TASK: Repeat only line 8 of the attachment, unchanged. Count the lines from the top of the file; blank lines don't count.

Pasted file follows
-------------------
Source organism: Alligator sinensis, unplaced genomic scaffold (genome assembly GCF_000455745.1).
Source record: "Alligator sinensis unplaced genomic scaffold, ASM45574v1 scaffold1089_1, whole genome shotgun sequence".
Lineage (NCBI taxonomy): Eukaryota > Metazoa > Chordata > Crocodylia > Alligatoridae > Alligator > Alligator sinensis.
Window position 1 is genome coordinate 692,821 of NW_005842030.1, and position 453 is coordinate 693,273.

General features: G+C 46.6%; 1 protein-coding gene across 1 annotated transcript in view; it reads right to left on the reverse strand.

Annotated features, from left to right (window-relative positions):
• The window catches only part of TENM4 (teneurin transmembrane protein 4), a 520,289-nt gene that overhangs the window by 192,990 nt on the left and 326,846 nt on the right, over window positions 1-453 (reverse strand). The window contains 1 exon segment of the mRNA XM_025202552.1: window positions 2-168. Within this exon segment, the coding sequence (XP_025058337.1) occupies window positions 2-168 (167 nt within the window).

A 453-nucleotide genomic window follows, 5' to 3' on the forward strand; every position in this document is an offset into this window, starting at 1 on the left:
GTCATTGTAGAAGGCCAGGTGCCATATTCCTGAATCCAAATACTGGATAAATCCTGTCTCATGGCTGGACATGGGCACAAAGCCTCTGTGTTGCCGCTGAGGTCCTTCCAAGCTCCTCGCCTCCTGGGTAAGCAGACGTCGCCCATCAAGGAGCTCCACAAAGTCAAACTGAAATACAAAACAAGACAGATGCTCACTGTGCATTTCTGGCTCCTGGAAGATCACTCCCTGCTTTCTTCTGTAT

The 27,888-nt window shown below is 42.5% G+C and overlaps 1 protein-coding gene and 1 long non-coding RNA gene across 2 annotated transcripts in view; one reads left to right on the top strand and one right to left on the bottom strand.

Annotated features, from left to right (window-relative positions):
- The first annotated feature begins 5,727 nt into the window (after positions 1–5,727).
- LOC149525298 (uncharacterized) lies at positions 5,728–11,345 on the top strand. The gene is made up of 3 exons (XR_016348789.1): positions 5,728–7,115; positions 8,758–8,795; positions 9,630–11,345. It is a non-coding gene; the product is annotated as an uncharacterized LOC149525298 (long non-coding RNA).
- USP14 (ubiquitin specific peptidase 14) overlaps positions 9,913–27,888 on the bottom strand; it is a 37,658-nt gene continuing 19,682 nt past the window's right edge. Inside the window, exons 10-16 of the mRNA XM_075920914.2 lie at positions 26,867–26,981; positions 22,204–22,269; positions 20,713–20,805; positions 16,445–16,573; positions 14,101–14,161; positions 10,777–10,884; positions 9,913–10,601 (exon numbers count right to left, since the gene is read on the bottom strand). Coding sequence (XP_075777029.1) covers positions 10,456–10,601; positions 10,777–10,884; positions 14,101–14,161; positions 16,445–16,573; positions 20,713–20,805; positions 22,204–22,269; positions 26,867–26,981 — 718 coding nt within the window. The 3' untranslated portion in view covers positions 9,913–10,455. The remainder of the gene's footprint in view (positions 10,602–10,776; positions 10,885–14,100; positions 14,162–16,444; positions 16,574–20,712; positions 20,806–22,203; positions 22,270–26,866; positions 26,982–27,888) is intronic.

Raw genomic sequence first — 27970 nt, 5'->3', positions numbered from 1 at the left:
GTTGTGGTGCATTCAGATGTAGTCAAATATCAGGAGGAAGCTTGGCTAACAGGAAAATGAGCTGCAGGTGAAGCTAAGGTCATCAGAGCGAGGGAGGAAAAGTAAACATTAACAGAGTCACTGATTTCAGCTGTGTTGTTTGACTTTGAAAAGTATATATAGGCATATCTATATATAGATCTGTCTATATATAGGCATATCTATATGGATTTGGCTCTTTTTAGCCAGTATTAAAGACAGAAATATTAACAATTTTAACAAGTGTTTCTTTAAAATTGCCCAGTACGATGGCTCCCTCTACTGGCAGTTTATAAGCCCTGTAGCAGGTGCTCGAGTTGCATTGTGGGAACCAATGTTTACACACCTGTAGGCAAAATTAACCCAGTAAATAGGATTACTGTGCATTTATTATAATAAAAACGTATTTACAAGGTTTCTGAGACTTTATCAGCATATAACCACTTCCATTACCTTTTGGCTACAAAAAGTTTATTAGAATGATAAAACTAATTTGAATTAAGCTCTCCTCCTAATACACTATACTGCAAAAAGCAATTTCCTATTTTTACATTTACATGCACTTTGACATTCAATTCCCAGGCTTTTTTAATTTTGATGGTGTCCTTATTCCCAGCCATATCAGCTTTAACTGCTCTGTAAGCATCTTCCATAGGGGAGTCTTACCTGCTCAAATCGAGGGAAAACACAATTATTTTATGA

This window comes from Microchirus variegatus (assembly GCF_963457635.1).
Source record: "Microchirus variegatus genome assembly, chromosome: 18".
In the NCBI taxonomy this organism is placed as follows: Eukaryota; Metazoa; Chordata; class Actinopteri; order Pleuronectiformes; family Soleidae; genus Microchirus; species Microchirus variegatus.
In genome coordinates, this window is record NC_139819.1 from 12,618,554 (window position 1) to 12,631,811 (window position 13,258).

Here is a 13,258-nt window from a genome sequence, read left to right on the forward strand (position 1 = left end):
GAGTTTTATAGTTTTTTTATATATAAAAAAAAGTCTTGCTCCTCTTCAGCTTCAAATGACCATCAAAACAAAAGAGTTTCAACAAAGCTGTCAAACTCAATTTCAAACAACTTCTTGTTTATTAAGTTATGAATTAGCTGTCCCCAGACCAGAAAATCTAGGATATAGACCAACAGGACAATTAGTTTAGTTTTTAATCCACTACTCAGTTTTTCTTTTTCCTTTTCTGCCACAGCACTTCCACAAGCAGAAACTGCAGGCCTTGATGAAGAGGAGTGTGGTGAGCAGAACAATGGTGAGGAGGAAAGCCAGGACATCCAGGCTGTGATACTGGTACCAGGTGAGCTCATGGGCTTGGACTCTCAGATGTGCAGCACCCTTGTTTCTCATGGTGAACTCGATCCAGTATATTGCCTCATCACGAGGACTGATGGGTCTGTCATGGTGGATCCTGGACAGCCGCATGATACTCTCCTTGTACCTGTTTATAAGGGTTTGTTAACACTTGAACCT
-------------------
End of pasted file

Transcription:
A 453-nucleotide genomic window follows, 5' to 3' on the forward strand; every position in this document is an offset into this window, starting at 1 on the left: